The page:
Wednesday, June 30, 2010
Imagining the End of Patriarchy
I do agree that as the world becomes more globalized, more and more societies are going to have to shift to accommodate the contributions of women in the public sphere. The agrarian societies that required a gender-based division of labour and in which physical prowess was a main arbiter of power are disappearing – and they are not coming back. However, the societal shifts that are helping to liberate women are not happening everywhere.
In the West, which was far more affected by the global recession, the rise of female power is only accelerating an ongoing trend. Women have been steadily moving into the public sphere in American and European societies for the last 30 years. In Nigeria, feminism has only barely started to take hold – and only among certain classes in certain parts of the country. We are still outraged by the story of an aging senator whose fourth wife was a 13-year-old girl and the revered traditional monarch who brought armed thugs with him when he went to beat his wife in her own home. And many Nigerian women still expect to marry men who will “take care” of them financially.
But whether we like it or not, the world is changing and in the new global system, patriarchy simply does not work. The idea of a single powerful male single-handedly providing for a passive and dependant spouse is impossible when few men earn enough even to care for themselves. Our clinging to a system which even our ancestors did not practice in a bid to maintain a false sense of tradition, is doing us a disservice. It is placing men under an increasingly unrealistic burden of responsibility while keeping women out of a system that increasingly needs their input.
Western feminism may not mesh with aspects of African culture. A tradition which holds that a person’s most important legacy is leaving behind children who will remember them, cannot agree with Simone De Beauvoir’s view of marriage as a soul-crushing prison. So, we have to find a version of feminism that works for us.
Before colonialism, many Nigerian societies had their own avenues for female power. Among the Igbo, for instance, there were ways for women to become chiefs and own land in their own right. But the richness and complexity of these traditions were stripped away and we have been left with concepts that are poor, denuded versions of what they were.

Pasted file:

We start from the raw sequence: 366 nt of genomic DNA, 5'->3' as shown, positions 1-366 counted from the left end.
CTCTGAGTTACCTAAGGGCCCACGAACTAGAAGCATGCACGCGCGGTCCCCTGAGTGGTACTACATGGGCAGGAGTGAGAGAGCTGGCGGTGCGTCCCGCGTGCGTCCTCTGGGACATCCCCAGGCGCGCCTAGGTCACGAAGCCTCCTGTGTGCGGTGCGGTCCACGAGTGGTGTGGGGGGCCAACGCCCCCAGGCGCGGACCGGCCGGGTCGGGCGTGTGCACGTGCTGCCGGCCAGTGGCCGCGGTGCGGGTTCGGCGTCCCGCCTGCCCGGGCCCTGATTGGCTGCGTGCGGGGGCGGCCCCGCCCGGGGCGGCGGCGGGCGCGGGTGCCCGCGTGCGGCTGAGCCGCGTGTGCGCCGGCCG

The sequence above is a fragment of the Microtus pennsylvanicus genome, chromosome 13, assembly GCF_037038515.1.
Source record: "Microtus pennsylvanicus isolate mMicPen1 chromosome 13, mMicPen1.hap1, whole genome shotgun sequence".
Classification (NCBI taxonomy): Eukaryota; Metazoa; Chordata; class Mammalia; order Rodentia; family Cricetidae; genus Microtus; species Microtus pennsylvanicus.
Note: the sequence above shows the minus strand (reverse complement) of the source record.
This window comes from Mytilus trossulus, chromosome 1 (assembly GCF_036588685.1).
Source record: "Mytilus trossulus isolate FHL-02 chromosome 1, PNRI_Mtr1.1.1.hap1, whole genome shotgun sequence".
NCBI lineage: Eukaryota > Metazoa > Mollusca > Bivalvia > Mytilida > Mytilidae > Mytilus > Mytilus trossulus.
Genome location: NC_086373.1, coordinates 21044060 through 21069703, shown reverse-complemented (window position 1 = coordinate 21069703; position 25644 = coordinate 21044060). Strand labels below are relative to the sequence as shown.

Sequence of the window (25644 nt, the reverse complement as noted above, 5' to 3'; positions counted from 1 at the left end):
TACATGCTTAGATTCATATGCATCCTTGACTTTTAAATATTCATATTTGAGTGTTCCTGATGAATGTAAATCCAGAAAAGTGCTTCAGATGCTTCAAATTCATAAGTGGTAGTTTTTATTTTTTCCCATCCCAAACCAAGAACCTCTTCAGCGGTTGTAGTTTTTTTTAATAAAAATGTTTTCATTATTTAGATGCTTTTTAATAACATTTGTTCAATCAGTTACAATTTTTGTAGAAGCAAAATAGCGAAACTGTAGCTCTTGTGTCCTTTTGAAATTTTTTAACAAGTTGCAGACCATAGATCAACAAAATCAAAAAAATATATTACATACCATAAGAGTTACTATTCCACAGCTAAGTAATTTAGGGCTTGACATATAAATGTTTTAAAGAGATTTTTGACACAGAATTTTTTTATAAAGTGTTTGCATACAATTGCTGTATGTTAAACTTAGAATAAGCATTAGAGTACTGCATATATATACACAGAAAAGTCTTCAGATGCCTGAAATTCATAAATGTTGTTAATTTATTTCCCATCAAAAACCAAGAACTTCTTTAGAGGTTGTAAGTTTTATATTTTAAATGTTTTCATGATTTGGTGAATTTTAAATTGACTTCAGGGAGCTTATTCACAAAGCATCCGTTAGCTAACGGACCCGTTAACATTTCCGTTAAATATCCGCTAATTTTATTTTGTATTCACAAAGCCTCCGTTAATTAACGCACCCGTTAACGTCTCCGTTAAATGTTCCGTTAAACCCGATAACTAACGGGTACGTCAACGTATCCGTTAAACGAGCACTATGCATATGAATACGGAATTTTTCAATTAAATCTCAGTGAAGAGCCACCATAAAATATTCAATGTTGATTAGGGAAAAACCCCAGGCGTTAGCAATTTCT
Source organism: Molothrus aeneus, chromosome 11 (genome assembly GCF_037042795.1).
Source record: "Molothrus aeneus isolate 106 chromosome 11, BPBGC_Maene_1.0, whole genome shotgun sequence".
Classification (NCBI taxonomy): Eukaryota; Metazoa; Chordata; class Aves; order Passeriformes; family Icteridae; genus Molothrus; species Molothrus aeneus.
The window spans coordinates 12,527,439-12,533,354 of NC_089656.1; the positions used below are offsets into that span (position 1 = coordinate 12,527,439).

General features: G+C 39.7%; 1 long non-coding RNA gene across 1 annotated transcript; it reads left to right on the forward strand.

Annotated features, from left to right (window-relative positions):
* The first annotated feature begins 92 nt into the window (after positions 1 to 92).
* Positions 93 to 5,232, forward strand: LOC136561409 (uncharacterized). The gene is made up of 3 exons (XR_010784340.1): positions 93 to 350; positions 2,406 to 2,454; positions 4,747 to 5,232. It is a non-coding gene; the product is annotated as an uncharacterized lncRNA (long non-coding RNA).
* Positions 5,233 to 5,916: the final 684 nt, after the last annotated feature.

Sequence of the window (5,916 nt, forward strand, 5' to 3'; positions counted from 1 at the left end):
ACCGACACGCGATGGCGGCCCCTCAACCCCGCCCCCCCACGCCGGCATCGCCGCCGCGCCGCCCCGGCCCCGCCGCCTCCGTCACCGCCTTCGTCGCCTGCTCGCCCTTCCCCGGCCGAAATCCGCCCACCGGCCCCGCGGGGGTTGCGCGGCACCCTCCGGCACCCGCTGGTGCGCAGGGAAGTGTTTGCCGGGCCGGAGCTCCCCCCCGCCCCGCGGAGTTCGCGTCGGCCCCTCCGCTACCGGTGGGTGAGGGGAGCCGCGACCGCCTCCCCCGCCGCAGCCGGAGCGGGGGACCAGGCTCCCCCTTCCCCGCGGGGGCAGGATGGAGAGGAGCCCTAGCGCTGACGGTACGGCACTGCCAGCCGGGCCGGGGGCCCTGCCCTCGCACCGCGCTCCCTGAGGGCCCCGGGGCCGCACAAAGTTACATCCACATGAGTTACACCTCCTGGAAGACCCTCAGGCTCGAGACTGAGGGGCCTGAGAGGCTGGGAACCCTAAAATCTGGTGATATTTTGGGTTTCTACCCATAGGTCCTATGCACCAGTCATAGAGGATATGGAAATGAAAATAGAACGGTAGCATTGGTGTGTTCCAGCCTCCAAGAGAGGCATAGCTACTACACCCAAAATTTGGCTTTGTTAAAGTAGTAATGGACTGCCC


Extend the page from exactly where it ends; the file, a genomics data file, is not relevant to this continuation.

And this is where imagination comes in. I think too often we writers fail to adequately tackle the issue of female empowerment. And when we do, it tends to come across as moralistic and trite. Plus, the burden is left solely to women, as if they are the only ones who have a stake in changing the system. For instance, Richard Ali’s review of Ahmed Maiwada’s new novel “Musdoki,” celebrated it as a tribute to traditional masculinity. Mr. Ali speaks so glowingly about the novel’s themes of male dominance and the fear of female emasculation that one would have almost thought the book was set in the 16th century, not modern times. People, we can do better.
As patriarchy becomes increasingly untenable, our society will need to find a new system. No one is advocating all-out female domination. I am of the opinion that matriarchy could ultimately be as destructive to men as patriarchy is to women. Instead, I think our future lies in devising a true equitable partnership between men and women.
What is needed is a society in which men and women are free to choose their paths without preconceptions of gender to box them in. A world in which men can be caring and nurturing without being a called weak and women can be assertive and powerful without being called domineering.
Writers, especially writers of speculative fiction, have an important role to play in this discovery. It is up to us to imagine the new order that we want to see. We can inspire the world to change, but before it can be, someone has to dream it.